Lupin Lupin

A new trailer was released yesterday for Lupin III: The First, an entirely cg version of the iconic franchise, set to open December 6 in Japan. The new film revolves around Lupin partnering with a woman named Leticia to acquire the Bresson Diary, a treasure that guarantees great fortune to anyone who can unravel its secrets.

The Lupin III franchise has been evolving for half a century, outgrowing its manga origins to encompass anime films and series, videogames, and even stage musicals — but this is the character’s first appearance in a computer-animated feature. The character Lupin III first appeared in a 1967 manga by Kazuhiko Kato, better known by his pen name Monkey Punch. The comic pitted the world-renowned thief against the tireless Inspector Zenigata in various outlandish scenarios; Lupin was conceived as the grandson of Arsène Lupin, star of Maurice Leblanc’s turn-of-the-20th-century crime capers, although Kato was also influenced by action-adventure stories like Ian Fleming’s creation, James Bond.

The manga was a hit, and the first spin-off anime series, Lupin the Third Part I, was broadcast in 1971. Some anime translations preserve the comic’s dark, raunchy spirit, while others tone it down for family audiences, including Hayao Miyazaki’s feature The Castle of Cagliostro and the episodes he directed for Lupin the Third Part I.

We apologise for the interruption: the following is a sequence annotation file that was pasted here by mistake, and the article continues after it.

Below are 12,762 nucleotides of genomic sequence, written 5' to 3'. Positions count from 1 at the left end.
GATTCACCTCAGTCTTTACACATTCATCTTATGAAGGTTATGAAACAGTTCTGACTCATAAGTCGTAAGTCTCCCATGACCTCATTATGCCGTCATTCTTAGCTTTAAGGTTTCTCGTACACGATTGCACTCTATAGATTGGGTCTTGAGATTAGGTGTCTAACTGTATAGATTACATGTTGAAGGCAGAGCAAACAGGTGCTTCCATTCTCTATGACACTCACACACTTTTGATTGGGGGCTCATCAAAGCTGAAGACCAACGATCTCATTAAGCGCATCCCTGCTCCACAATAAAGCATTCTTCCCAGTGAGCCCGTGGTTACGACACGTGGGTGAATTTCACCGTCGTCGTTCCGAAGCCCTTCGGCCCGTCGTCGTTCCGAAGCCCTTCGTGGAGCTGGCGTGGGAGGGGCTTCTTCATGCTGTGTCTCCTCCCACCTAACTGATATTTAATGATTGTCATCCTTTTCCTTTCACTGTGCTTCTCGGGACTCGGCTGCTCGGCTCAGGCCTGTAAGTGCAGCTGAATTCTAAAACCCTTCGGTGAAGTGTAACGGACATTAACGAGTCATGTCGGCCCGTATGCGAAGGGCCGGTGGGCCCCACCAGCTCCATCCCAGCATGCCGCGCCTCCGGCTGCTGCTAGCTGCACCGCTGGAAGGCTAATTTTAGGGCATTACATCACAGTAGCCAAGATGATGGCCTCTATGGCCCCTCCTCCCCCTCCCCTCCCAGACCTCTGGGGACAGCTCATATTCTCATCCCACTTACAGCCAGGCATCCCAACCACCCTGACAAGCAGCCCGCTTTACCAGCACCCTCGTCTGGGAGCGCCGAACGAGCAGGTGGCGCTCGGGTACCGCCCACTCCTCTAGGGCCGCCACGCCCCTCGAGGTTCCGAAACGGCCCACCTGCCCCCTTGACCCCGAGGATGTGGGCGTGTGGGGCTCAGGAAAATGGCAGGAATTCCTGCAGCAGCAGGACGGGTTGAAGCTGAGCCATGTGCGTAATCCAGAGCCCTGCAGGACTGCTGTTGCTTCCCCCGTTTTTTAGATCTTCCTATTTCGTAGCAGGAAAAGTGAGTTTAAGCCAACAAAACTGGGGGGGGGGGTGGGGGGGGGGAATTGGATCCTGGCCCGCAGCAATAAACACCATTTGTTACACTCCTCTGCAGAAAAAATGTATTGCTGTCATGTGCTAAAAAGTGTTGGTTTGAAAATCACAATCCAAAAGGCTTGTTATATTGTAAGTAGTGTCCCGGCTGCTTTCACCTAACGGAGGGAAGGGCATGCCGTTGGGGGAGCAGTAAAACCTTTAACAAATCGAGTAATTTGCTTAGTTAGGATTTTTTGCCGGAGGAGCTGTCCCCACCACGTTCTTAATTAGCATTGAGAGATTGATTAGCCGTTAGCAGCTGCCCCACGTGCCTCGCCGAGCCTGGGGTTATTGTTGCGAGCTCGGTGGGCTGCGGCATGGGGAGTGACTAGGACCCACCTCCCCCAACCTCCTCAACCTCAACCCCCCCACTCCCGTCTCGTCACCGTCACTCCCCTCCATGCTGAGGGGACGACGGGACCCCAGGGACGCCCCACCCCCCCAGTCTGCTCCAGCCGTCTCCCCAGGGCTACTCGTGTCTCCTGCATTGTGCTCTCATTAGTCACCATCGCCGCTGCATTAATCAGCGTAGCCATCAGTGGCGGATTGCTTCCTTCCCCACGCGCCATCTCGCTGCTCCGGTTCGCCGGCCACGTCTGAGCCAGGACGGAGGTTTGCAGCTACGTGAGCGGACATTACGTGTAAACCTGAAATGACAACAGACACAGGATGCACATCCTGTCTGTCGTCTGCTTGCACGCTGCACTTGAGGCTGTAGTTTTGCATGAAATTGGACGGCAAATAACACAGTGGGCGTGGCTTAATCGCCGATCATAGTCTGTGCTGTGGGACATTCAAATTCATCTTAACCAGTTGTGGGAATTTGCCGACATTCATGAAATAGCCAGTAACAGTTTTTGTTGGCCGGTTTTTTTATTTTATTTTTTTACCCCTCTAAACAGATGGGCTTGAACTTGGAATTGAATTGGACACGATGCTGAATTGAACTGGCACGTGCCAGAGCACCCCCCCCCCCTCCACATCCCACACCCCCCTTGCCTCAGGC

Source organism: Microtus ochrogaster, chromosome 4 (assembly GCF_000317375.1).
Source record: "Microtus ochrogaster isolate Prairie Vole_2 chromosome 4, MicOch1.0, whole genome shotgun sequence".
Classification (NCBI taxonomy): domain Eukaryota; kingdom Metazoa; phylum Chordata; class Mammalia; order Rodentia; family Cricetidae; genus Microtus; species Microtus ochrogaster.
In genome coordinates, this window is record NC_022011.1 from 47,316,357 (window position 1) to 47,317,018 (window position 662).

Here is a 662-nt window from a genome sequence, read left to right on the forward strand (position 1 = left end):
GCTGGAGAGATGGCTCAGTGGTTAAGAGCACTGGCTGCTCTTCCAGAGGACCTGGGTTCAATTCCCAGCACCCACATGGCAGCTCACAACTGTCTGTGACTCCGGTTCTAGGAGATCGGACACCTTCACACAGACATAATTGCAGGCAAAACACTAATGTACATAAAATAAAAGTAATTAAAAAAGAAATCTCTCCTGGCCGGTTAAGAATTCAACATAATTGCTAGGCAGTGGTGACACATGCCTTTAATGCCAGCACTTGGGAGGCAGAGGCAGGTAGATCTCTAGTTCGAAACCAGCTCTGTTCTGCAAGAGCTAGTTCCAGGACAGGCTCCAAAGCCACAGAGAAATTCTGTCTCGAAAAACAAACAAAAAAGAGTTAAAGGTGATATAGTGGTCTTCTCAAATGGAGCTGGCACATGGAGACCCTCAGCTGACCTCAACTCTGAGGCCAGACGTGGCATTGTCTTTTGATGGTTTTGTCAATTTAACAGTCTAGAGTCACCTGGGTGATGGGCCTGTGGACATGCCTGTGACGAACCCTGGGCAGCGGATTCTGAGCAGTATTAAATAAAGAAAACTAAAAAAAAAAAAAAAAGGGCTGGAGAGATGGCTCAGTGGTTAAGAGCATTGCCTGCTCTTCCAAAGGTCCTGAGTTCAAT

The director of the new feature is Takashi Yamazaki, the man behind Dragon Quest: Your Story and Stand by Me Doraemon. Marza Animation Planet is handling the animation production.

Kato died in April, but he saw enough of the new feature to write the following, which is posted on the film’s official website: “I’ve been looking forward to a 3d cg Lupin III for a long time. I’ve taken a look at the characters and story: it looks like this Lupin will come packed with new sensations, and I’m getting excited just thinking about how the film will turn out.”

The producers of the film hope that this will be the first in a series of cg versions of Lupin III, and also believe that the film could perform well beyond Japan. “It would make me happy if both enthusiastic Lupin fans and first timers will feel an increasing love for Lupin after seeing the film,” says the film’s producer Takeshi Ito. “I also wish that The First will become a bridge for delivering more stories from Japan to the world.”

The franchise remains a force to be reckoned with in Japan. The latest theatrical installment, the adult-oriented Lupin the IIIrd: Fujiko Mine’s Lie, was released in May, and ranked no. 1 in the mini-theater rankings in Japan in its opening weekend. For newcomers, Anime News Network’s roundup of the character’s various anime outings is a useful guide.

(Amid Amidi contributed to this story.)

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